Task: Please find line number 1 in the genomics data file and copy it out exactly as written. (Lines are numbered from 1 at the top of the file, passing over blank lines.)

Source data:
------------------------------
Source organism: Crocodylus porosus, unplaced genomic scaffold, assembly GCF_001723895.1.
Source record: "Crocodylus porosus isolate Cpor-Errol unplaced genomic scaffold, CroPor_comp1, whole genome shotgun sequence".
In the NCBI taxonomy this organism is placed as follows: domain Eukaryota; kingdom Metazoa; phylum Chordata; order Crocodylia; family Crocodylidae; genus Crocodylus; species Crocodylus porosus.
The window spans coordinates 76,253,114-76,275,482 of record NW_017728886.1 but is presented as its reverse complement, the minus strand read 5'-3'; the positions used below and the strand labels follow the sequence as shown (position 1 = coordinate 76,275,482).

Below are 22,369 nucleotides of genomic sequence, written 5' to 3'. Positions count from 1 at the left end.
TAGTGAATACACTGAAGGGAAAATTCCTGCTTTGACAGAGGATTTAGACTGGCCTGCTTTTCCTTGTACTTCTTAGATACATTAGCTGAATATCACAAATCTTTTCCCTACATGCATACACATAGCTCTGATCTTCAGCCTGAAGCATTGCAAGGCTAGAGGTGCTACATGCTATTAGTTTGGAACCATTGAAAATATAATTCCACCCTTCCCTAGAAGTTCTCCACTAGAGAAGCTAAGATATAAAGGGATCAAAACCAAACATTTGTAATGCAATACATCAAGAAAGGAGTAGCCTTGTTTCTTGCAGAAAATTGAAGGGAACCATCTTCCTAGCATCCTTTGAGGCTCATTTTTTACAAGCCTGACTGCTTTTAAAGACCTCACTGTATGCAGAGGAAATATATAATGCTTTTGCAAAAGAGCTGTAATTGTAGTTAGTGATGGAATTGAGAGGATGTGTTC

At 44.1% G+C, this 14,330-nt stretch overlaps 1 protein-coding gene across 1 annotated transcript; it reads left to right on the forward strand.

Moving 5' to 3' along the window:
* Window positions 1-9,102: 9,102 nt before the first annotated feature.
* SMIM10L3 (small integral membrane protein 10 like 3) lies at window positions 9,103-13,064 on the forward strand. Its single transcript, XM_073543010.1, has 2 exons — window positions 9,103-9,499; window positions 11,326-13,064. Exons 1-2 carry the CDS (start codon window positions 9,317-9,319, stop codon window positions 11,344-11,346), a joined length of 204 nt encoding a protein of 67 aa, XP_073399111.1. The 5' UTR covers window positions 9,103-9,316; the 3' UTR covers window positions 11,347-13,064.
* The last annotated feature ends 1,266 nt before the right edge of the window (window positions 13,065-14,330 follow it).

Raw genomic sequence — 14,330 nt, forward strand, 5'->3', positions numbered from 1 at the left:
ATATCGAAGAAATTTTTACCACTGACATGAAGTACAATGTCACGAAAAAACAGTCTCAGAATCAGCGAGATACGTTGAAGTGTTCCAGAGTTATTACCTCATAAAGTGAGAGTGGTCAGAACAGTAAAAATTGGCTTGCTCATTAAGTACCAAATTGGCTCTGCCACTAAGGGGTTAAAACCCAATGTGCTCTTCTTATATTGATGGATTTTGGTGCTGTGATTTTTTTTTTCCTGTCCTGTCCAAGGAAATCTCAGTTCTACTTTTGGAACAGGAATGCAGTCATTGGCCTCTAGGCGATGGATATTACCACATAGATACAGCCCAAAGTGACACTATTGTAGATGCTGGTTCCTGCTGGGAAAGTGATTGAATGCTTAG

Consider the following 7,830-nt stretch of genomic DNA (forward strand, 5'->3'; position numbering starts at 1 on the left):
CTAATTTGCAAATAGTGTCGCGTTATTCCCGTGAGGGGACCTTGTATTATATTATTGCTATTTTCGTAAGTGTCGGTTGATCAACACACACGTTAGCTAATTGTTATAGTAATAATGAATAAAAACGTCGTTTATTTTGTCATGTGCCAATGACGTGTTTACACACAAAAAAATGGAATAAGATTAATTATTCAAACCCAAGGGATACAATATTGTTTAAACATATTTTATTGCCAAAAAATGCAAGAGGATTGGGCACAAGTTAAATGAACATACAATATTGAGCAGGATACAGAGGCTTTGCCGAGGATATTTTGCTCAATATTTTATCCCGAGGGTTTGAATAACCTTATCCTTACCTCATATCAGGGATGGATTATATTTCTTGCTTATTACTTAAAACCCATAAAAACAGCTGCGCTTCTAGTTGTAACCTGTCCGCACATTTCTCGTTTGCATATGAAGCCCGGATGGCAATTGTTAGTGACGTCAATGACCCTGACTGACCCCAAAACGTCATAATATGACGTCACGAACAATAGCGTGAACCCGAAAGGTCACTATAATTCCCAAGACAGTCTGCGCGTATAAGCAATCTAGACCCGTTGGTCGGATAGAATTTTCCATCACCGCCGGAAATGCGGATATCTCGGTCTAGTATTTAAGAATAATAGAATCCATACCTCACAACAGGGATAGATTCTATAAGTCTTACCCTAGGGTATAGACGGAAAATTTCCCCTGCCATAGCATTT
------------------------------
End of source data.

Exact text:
Source organism: Crocodylus porosus, unplaced genomic scaffold, assembly GCF_001723895.1.